You are using an outdated browser. For a faster, safer browsing experience, upgrade for free today.

Don’t dice with the default: why Secure Configuration of your systems is vital

You’ve bought and installed the latest software or device, guaranteed to speed up your business functions, transform tasks for your teams, or to update a clunky out-of-date programme you were limping along on. It’s a big investment and one you’re keen to start using right away.

Luckily, to make your life easier, the manufacturer has set everything up on the new software as default. No tricky passwords or endless configuration steps – everything is sorted to be as open and multi-functional as possible. Because no-one wants to be faffing around at the point of set-up. We just want to get playing!

However this is where alarm bells should be ringing. Accepting manufacturers’ default settings without reviewing or changing them can lead to a serious security fail – if you’re finding it quick and easy to access, the chances are it’ll be just as quick and easy for a cyber attacker. You might as well welcome them in with a cup of tea.

A disaster waiting to happen…

It’s not just leaving settings as default that can pose a threat. ‘Security misconfiguration’ covers a multitude of other sins too, from failing to apply updates or patches regularly, to forgetting to remove unnecessary functions or accounts, or poor password management. Security misconfiguration is reportedly one of the most common gaps that criminal hackers look to exploit - a 2018 report by Rapid7 claimed their penetration tests encountered a network or service misconfiguration in 84% of systems tested.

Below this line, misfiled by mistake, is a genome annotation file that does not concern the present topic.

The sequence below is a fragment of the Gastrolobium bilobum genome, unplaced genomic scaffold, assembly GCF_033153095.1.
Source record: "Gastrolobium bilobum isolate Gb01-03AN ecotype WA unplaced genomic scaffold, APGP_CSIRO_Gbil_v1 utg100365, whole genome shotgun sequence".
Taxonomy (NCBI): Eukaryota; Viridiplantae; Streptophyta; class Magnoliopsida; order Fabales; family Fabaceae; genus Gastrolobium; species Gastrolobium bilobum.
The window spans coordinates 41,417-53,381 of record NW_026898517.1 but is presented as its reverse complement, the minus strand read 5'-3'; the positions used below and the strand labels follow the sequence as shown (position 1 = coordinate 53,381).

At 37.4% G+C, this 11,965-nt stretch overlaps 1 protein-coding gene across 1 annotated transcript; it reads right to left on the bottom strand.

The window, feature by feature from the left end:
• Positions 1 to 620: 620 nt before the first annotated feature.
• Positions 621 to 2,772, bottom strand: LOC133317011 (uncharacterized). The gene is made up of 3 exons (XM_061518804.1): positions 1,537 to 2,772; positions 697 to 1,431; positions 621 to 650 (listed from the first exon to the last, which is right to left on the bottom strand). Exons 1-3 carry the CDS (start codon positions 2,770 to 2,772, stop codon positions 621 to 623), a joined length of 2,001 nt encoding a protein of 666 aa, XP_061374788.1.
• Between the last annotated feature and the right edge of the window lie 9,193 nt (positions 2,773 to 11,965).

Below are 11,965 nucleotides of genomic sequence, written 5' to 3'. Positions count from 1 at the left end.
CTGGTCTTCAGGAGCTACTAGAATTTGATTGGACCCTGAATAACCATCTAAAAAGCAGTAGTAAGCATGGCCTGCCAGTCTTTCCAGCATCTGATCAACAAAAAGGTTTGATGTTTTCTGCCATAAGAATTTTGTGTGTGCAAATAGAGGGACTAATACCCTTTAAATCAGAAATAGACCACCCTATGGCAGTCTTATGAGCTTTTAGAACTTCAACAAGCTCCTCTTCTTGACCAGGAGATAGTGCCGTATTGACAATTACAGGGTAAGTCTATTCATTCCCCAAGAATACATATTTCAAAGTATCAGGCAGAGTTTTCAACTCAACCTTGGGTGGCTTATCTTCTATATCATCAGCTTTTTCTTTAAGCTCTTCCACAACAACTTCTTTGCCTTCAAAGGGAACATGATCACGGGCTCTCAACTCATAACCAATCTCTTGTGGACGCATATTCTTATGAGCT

There are various ways malware can cat-burgle its way into your systems. The obvious route is via email, contained in a malicious file attachment, or accessed via an embedded link. Malware emails might be targeted at individuals such as finance personnel, or might circulate around your whole company: they can certainly be sophisticated and convincing in their nature.

All of which underlines that, amongst all the aspects we’ve looked at across our cyber security blog recently, establishing and actively maintaining the secure configuration of your systems should be regarded as one of the most vital.

When you’re setting up any new IT system or device - computers, other network devices, web servers or application servers – they should all be securely configured to your own baseline to stop attackers gaining easy unauthorised access to your data and systems. They should also be updated regularly, with all recommended patches applied immediately: according to BulletProof’s 2019 annual cyber report, 22% of the high and critical-risk issues reported consisted of missing patches, out-of-date or no longer supported software .
Steps to confident configuration

‘Secure configuration’ isn’t the overwhelmingly technical operation it might sound. Broken down into common sense steps and policies, it’s do-able for any size of business, and is a complete non-brainer when it comes to protecting your operations and data: